Greubel Forsey Hand Made 1 dial

The barrel arbor rests in a golden chaton cup fixed by screws; this is how jewels were set before they could be reliably pressed directly into bridges.

Tourbillon detailing is rich, and because this is Greubel Forsey, even the sub-structure is handsome. The tiny escapement bridge below the balance exhibits crisp straight-grained horizontals and worthy micro-bevels.

There’s a small year-of-manufacture plaque nestled alongside the tourbillon; the caseback declares whether the example in question was one of two or three manufactured in the given year.

Those eight-hour screws are gorgeous. Hand turned, hand chamfered, and heat blued, they add a pop of color on both sides of the watch. I’ve never seen more pronounced slotting of a screw head. “Black” polishing certain screws – likely mirror finished on lapping paper or a tin plate – adds tonal variety.

Above the barrel assembly, a specular surfaced wheel with a notched rim reveals the presence of a stopworks; these mechanisms are employed to limit the top and bottom travel of the mainspring.

By retaining the spring in the fat part of its torque curve, the watchmaker ensures optimized performance while the timepiece is running.



Back of Greubel Forsey Hand Made 1Greubel Forsey Hand Made 1

The reverse of the Hand Made 1 reveals more dedication to antiquity. All letters, numerals, and characters on the caseback have been engraved with a freehand-guided burin tool. As a result, their subtle imperfections become apparent on close examination; this is exactly as intended.

The same treatment can be seen on the pin buckle attached to the strap.

“Gratté main,” or “hand scraped” surfacing distinguishes the caseback base plate. No two will be identical. Additional bridges sport matte surfaces, beveled edges, and, in two instances, hollow interiors. These inner faces serve as a showcase for interior angles, or the sharp crease where two bevels meet.

Not only is this a challenge – plenty of “Geneva hallmark” movements feature one or zero examples – but GF compounds the task by applying it to the train wheels.

Jewel set in gold chaton on the Greubel Forsey Hand Made 1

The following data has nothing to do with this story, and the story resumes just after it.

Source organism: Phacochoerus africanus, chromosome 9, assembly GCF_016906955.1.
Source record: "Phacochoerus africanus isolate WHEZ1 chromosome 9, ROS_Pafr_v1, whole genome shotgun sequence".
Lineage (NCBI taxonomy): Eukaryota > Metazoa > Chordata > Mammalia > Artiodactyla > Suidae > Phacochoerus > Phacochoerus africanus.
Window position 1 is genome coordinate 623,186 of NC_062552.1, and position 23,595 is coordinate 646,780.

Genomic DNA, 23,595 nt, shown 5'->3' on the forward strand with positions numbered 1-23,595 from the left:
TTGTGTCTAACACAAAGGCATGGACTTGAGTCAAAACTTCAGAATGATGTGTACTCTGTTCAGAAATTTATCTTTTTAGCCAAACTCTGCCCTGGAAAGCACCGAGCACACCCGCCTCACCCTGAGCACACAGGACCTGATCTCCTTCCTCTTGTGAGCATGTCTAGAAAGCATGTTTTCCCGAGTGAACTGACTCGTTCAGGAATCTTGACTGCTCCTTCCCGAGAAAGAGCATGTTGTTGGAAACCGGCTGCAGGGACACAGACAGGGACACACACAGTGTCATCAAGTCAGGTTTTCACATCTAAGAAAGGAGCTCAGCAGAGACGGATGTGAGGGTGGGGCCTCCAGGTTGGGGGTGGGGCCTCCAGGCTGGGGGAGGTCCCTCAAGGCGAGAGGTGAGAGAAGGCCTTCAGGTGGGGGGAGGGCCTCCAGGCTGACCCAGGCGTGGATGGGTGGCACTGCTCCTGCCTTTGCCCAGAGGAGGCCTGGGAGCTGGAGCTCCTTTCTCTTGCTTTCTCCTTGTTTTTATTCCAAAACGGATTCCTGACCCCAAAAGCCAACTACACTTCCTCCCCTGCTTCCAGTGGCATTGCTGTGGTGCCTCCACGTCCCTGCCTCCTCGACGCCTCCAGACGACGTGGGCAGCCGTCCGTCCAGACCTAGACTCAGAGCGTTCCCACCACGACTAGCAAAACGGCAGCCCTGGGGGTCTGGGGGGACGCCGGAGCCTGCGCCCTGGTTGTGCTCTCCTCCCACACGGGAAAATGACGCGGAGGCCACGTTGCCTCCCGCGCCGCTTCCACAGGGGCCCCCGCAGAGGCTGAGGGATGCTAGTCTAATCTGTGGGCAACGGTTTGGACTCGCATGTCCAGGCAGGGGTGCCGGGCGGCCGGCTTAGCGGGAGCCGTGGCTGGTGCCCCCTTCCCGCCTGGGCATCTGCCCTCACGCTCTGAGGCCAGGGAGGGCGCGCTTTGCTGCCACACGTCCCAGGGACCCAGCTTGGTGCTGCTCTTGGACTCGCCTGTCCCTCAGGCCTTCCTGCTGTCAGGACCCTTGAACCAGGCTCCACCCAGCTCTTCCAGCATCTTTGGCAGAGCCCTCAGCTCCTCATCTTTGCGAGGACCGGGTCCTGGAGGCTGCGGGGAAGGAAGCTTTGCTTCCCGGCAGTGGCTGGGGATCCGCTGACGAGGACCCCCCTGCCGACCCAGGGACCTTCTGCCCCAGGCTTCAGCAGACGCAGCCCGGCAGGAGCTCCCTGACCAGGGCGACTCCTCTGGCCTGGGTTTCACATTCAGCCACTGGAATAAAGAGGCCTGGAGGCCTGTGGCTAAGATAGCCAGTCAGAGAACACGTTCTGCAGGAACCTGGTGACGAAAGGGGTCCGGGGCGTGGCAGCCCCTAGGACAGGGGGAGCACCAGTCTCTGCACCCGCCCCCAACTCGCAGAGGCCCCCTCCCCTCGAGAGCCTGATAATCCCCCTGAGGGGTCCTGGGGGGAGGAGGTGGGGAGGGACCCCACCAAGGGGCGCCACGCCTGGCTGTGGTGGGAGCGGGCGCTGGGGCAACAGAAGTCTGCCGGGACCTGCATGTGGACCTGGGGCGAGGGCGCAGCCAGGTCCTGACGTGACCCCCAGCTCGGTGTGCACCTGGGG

Interior-beveled wheels stand as possibly the ultimate statement of virtuoso skill and discipline. These are suffocating confines requiring a surgeon’s hand. Each wheel’s spokes and inner diameter have been beveled and drawn to form sharp creased junctions. Since a wheel has five spokes and two sides, each wheel incorporates 40 interior angles. By the manufacturer’s reckoning, these wheels require 600 times more attention than series production alternatives.

Again, it’s virtuoso.

Greubel Forsey Hand Made 1

Hand Made 1 isn’t the most complicated, conspicuous, or inventive Greubel Forsey watch. It may be the brand’s only timepiece ever touted for its regressive technology and standards. But Robert Greubel and Stephen Forsey are looking backwards to point the way forward.

If the techniques and knowledge underpinning the Hand Made 1 are to survive, such watches must rejuvenate the talent pool.

For the right kind of collector, the Greubel Forsey Hand Made 1 is a conservatory for the wrist.

For more information, please visit

Quick facts: Greubel Forsey Hand Made 1
Case: White gold; 43.5mm diameter; 13.6mm thick; 52.2mm from lug-to-lug; 30-meters WR; 22mm between lug horns; push down crown

Clasp: White gold pin buckle
Dial: Open dial with blued steel hands, grand feu enamel tracks for seconds and minutes
Movement: Manual wind with 60-hour power reserve; tourbillon; two barrels; 3Hz, free sprung balance with overcoil hairspring; stopworks
Functions: Hours, minutes, seconds, tourbillon regulator
2024 Retail Price: $830,000
2024 Preowned Price: $800,000-$900,000

* Tim Mosso is the media director and watch specialist at WatchBox/The 1916 Company. You can check out his many videos at

You might also enjoy:

Greubel Forsey Hand Made 1: Making A Watch The Traditional Way (Video)

Greubel Forsey Balancier 3: Back to Basics, More Accessible (for a Greubel Forsey), and Much More Wearable

Why I Bought It: Greubel Forsey Invention Piece 1

A Hero’s Journey Begins And Ends: Naissance d’Une Montre, Le Garde Temps

Naissance d’une Montre 2: A Handmade Future Built on the Foundations of the Past by Oscillon, Greubel Forsey and Urwerk

Revisiting The Greubel Forsey Double Tourbillon 30°

1 reply
  1. LovalheroEd
    LovalheroEd says:

    My regular walk down the lane takes me past what I have long considered the nicest house in the hamlet. It’s not the biggest nor most expensive, but it has all the features you’d want in good proportions with an excellent layout. Now it’s for sale I study the details online and wonder, what if I bought it?

    This flight of fantasy exists despite two fundamental barriers. Size and cost. It’s simply too big for me to comfortably manage and my savings seem to be missing the required number of zeros after the initial 8 of the price. Still we dream.

    Back on topic, lovely read and watch, thanks Tim.

    All the best, Ed


Leave a Reply

Want to join the discussion?
Feel free to contribute!

Leave a Reply

Your email address will not be published. Required fields are marked *